Yeah, we're different. Our process is different, our mindset and expectations are different, and the results that we see are different. 

The simple fact of the matter is, when we add botanical materials to an aquarium and accept what occurs as a "result"-regardless of wether our intent is just to create a different aesthetic, or perhaps something more- we are to a very real extent replicating the processes and influences that occur in wild aquatic habitats in Nature.

The presence of botanical materials such as leaves in these aquatic habitats is foundational to their existence, as it is in our aquarium approach.

And the fact that they recruit biofilms and fungal growths, and break down over time in our tanks is simply part of the natural process. We can consider this a "problem" which needs to be 'mitigated" somehow, or we can make the effort to understand how these processes and occurrences can benefit the little microcosms which we have created in our aquariums.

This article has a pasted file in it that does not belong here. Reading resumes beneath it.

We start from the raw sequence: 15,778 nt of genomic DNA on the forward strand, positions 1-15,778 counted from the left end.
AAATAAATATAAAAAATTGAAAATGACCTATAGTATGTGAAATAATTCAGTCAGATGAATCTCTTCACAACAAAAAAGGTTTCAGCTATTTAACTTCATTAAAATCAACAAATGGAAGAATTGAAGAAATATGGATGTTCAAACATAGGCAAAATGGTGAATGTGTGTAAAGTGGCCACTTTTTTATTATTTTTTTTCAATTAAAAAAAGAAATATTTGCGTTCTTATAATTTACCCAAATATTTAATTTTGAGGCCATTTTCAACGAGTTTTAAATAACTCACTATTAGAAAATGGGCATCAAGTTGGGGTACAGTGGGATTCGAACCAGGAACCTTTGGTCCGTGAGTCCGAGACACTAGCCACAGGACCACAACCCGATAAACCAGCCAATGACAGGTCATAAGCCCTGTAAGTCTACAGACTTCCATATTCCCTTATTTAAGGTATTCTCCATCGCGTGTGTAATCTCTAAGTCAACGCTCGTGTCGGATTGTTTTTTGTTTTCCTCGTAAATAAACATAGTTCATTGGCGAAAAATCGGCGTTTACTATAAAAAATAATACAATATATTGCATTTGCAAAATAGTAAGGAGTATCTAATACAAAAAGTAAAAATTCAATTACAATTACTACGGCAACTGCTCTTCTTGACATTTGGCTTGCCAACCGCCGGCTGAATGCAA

It's about understanding, education, and acceptance.

As aquarium hobbyists, those of us who take this route are in a unique position to learn about and recreate many of the functions of Nature in our aquariums. We have the opportunity to go beyond long-held suppositions about what is "healthy" for an aquarium.

We have the opportunity to innovate.

When you're challenged after embracing on your first botanical-sale aquarium journey; when you're seeing stuff which "they" tell you is unwelcome, unattractive, and even "dangerous", ask yourselves how this conclusion was reached. Question why it is considered undesirable. Look at how your fishes are doing, and study the processes which are occurring in your tank, and how similar processes arise in the wild habitats which we seek to replicate.

Which is why the reality of a botanical-style aquarium is that it's perhaps one of the best ways to bring Nature into our home. To blur the lines between Nature and aquarium. Sure, planted aquariums give us a similar challenge...but the botanical-style aquarium challenges us in different ways. It tasks us to accept Nature in all of its beauty. And yeah, it makes us accept that there IS beauty in things like decomposition, biofilm, detritus, and algal growth. Things which we as aquarists might have been "indoctrinated" to loathe over the years..

We just have let go sometimes, and trust in Nature to move stuff along the correct path.

Nature finds a way. Nature knows how to do this. 

Don't let the hobby's preconceived notions of what things are "supposed to be like" deter you.

Push though.

Stay focused. Stay observant. Stay bold. Stay diligent. Stay with it...

And Stay Wet.


Scott Fellman

Tannin Aquatics 



Scott Fellman
Scott Fellman